I have an 11 year old son. It’s becoming increasingly clear that we have entered a whole new phase of hormones and emotions and girls and attitude. Ready or not, here we go.
Lately he’s been saying something that has me thinking. I do that a lot – thinking that is (because he says a lot of things that I need to think about) – especially about how to best respond.
He will call his little brother a name, or say something insensitive and disrespectful to my husband or I, or will fight and fight and fight against a rule or a decision if he disagrees or thinks it’s unfair. (If i hear “it’s not fair!” one more time…)
Then when discipline happens or we get after him for saying something we feel is offensive, he responds with something like “but it’s how I feel. You can’t get mad at me for telling you how I feel. I can say anything because it’s how I feel.”
Well, kind of right. We support him expressing himself. I would never want him to be dishonest or unauthentic or to avoid emotional awareness.
But he doesn’t get to say anything he thinks without any concern for how it may effect another person. He does get to practice, in a safe and forgiving environment, how to effectively express himself without offending or belittling. He can learn how to be bold and brave and passionate while also being sensitive and compassionate and understanding.
We’ve asked him to filter his comments through three questions – Is it kind? Is it necessary? Is it true? If it can’t walk through all 3 doors, it doesn’t need to be said. But the best part is that it’s always possible to reframe his comment to meet those requirements, still allowing him to talk with us and express himself.
(Of note: he is such a great kid. He has so many great qualities and talents and I am super proud of him. He’s also 11, and his brain is still developing 🙂 Also, I didn’t make up those three questions. My parents taught me that and they may or may not have heard it elsewhere too.)
What’s my point? Well, if you want to apply this to politics, feel free 🙂 (it’s as political as you’ll see me get, but Oh. My. Goodness.)
But really, I just love the idea of only speaking things that are kind, necessary and true. It’s been on the forefront of my mind and ended up being a great solution for a client’s body image issue in a recent session.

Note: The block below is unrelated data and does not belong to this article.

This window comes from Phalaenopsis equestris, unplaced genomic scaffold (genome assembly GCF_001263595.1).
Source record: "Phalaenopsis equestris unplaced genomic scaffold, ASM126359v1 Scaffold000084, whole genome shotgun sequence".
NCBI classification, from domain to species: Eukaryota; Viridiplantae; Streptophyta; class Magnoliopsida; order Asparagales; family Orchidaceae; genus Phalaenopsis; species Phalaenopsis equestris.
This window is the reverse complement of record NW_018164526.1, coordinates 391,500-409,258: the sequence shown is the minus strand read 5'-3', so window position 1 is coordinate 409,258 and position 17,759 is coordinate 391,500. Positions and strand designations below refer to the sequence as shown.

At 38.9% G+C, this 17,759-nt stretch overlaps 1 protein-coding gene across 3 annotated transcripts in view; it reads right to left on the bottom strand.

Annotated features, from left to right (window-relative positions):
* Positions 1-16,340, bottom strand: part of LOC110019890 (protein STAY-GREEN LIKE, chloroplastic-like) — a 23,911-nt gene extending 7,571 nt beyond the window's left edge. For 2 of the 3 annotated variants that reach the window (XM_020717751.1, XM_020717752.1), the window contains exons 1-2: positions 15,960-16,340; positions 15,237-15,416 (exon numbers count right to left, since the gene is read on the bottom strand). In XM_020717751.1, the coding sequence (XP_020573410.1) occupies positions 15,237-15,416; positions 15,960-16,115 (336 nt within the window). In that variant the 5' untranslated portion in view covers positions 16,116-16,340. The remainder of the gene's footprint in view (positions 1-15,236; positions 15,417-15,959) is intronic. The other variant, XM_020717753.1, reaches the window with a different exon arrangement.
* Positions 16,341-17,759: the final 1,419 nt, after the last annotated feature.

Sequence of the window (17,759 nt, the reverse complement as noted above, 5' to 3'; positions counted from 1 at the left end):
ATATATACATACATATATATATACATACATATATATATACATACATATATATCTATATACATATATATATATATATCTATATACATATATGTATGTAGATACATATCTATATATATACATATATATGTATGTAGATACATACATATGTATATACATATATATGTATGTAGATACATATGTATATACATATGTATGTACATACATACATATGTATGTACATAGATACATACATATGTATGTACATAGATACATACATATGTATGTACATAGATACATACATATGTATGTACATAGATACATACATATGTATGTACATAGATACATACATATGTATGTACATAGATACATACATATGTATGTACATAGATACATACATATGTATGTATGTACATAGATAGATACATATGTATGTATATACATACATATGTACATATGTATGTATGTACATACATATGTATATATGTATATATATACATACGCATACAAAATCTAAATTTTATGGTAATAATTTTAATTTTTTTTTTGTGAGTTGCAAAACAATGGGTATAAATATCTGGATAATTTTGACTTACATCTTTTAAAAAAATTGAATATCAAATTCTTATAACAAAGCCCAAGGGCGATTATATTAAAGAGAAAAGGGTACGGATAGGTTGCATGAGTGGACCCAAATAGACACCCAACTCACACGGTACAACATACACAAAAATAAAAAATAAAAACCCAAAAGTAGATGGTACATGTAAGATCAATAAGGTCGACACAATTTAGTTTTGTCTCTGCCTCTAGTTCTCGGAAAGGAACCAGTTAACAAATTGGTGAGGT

We ran all her usual thoughts through those 3 requirements and none made the cut.
Kind: A good rule of thumb is to not say anything to yourself you wouldn’t say to a friend, your son or daughter, your mother, etc. A lot of things will change for you if you set a strict boundary against saying mean things to yourself about yourself. This includes how you look. That doesn’t mean you need to push away or ignore negative body image thoughts. In fact, I encourage you to make room for them. But I would also recommend that you to match them with a positive thought and put them in perspective. Here are two past articles that explain what I mean:
Necessary: You might think that a critical mindset about your body is effective and motivating. However, you don’t want to take care of something you hate. I would absolutely encourage you to try embracing, accepting and respecting YOUR body and just watch the entire way you behave around food and exercise change in a positive way. It’s incredible! I get that cultivating respect and acceptance is easier said than done. However, avoiding unnecessary negative commentary will surely make it easier. This will include speaking about yourself and your body in a more positive way to yourself and others. It also most definitely includes how you speak about other people’s bodies. And then, as always, the type of media you watch, read or listen to. Are you surrounding yourself with body positive messages or is a social media detox necessary?
True: Did you know that Oxford Dictionaries has voted the word “post-truth” as their word of the year for 2017? They do this yearly and past years have been words like “selfie” and “emoji”. Post-truth is defined as “Relating to or denoting circumstances in which objective facts are less influential in shaping public opinion than appeals to emotion and personal belief.” Casper Grathwohl, the president of Oxford Dictionaries has said, “It’s not surprising that our choice reflects a year dominated by highly-charged political and social discourse. Fueled by the rise of social media as a news source and a growing distrust of facts offered up by the establishment, post-truth as a concept has been finding its linguistic footing for some time.”
If you’re not careful, you can be influenced to embrace post-truth as absolute truth. We are constantly bombarded with messages, including messages about beauty. I encourage you to really evaluate what beautiful is to you. Society has tried to set certain standards of beauty and it’s easy to believe they are true. Is weight really a predictor of health? No. Is it necessary to be thin and/or muscular to be beautiful? No. Do you need to be on a diet or overthink food in order to be taking care of yourself? No. Be careful what you embrace as truth.
We have really benefited by practicing only saying things that are kind, necessary and true. It’s been really powerful to realize that we can absolutely still express ourselves but in a way that honors our values and respects others. I hope you find this application to body image helpful and effective.
Emily Fonnesbeck RD, CD